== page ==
Great at first…
The system was great at first, powerful, able to run numerous virtual machines, render out 4K video in Adobe Premiere and allowed me to manipulate art files in Illustrator with thousands of paths like I was cutting thru butter with a lightsaber. In fact, it was so stable, I used it as my Plex server. That was, until things began going wrong.
Marvin the Paranoid Android
I’m an avid fan of SciFi and Douglas Adam’s works – Hitchhiker’s Guide to the Galaxy are among my favorite books of all time. To cope with the stress the various technical issues the computer had, I began anthropomorphizing it into Marvin, the bored, depressed, paranoid robot from the Hitchhiker Universe. Perfect naming, in my opinion. Despite the character’s official name, to my knowledge he never exhibits signs of paranoia, but is rather “manically depressed”.
Marvin is the ship’s robot aboard the starship Heart of Gold. Originally built as one of many failed prototypes of Sirius Cybernetics Corporation’s GPP (Genuine People Personalities) technology, Marvin is afflicted with severe depression and boredom, in part because he has a “brain the size of a planet” which he is seldom, if ever, given the chance to use. Indeed, the true horror of Marvin’s existence is that no task he could be given would occupy even the tiniest fraction of his vast intellect. Marvin claims he is 50,000 times more intelligent than a human, (or 30 billion times more intelligent than a live mattress) though this is, if anything, an underestimation.
Marvin’s persona, even if perfectly fictional, fit the quirky, temperamental nature of this computer like a glove.
About a year into ownership of the system, I began experiencing various technical issues which were all graphic related. In some cases, certain apps would show visual distortions.
Below is a screenshot of this in Slack:
I also began experiencing cursor lag wherein the mouse, whether it was Bluetooth or USB would lag or not update it’s position on my displays except in three second intervals.
The cursor lag issue would only show if my second monitor were connected. It didn’t matter how it was connected, USB-C, HDMI, or DisplayPort, and it didn’t matter who made the additional display, Dell, LG, Sony, Viewsonic, BenQ, Samsung, Acer, Asus, etc. I purchased and returned so many cables and monitors from Amazon and Monoprice (sorry y’all!) I was worried they would ban me or freeze my accounts because of “return abuse”. The video distortions would randomly appear in any application whether the second display was connected or not.
On top of this, I began experiencing blue screens which when ran through the debugger revealed the cause was related to the video card drivers as well as weird Bluetooth issues. With all of the Bluetooth keyboards, mice, and headset/headphone combinations I tried, if you had a Bluetooth mouse and keyboard connected and connected a Bluetooth headset, either the keyboard input would lag or the audio would lag and cut in/out. To stop this, you have to turn off the headset, then turn off the keyboard, then turn them back on one at a time. Sometimes I would have to do this several times before things would work right. Imagine having to get ready for a Zoom or Google Meet (or w/e) call at a moment’s notice and having to deal with this. Insanity!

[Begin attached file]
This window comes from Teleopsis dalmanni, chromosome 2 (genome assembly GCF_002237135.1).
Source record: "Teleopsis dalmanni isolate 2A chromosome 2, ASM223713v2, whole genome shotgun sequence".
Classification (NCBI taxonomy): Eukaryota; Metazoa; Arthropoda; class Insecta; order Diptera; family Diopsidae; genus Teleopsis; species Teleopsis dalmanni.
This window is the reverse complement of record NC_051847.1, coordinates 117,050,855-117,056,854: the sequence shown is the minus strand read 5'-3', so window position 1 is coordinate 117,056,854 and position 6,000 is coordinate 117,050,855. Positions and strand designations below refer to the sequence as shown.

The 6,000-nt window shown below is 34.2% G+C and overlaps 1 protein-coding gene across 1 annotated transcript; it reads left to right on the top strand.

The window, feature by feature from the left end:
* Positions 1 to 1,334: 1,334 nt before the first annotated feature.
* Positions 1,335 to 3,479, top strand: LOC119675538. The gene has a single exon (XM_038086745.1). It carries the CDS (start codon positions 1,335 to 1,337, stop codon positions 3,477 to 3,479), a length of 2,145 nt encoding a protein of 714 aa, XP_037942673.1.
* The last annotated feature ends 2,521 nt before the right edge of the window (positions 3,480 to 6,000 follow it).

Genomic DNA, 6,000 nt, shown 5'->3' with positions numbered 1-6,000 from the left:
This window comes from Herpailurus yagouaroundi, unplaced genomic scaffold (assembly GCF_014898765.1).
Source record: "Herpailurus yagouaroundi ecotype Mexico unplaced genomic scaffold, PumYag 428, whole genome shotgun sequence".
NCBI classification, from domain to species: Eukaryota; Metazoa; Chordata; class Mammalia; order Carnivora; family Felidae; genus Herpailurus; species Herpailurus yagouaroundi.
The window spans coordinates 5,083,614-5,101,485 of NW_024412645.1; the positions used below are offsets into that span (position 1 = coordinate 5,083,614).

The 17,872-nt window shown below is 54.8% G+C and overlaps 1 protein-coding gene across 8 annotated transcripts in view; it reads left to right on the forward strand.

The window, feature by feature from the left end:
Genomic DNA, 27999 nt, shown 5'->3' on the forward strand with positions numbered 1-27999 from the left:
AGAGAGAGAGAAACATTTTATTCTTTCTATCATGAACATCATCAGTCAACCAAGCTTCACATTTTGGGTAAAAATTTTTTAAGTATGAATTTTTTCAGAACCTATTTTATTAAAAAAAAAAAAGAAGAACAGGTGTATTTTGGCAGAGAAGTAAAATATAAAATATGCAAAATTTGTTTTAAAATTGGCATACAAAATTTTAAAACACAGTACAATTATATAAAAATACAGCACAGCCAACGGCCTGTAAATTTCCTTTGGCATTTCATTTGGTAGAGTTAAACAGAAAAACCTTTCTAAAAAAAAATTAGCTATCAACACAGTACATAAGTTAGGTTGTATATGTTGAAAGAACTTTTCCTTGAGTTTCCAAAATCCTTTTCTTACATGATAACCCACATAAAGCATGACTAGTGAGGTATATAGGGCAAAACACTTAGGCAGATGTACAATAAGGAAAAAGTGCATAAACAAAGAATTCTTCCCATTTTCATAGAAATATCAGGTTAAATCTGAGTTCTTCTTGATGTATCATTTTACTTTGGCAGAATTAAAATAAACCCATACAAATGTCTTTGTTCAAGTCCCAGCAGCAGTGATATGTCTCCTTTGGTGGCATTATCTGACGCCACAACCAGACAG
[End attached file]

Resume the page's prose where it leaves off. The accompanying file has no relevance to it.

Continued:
“Thanks for calling Dell Pro Support, this is…. how can I not help you?”
Having purchased the system with Dell’s Pro Support Plus, which I know from 10+ years of experience in the IT world to be pretty good as tech support for a computer manufacturer goes. I’d have put them right up there with Apple until this.
I will spare readers the 200+ pages of e-mails that went back and forth for part 1 (aka the 2018/2019 saga), plus hours of phone calls, multiple onsite visits to replace video cards, motherboards, and LED panels, plus a system replacement and tell you Dell was unable to resolve the issue.
In trying to troubleshoot this, Dell was unable to produce a system internally with the exact specifications of mine, so they were unable to replicate the issue in their labs. Dell claimed they exhausted all levels of their Engineering support and even offered to open a case with ATI/AMD regarding the issue. Dell also claimed they had no other users reporting any of these issues.
I had spent an untold sum of time and money to entertain their troubleshooting game and decided enough was enough. This system isn’t what I’d call a “workstation” let alone something I’d consider certifying with various ISVs as Dell does. I had been experimenting with Linux for years and figured I’d give it a try. I knew from purchasing the system it was “certified” for Ubuntu, Dell’s preferred Linux distribution and installed Kubuntu.
Surprise, everything worked!
I spent the next year learning how to use arguably one of the most difficult operating systems in the world – Linux. This arduous process wiped away any preconceptions I had about Linux, which would be a surprise to many who know me, and was quite enjoyable. “Marvin” was remarkably stable and for a year + a couple months, happily ran the latest LTS builds of Kubuntu.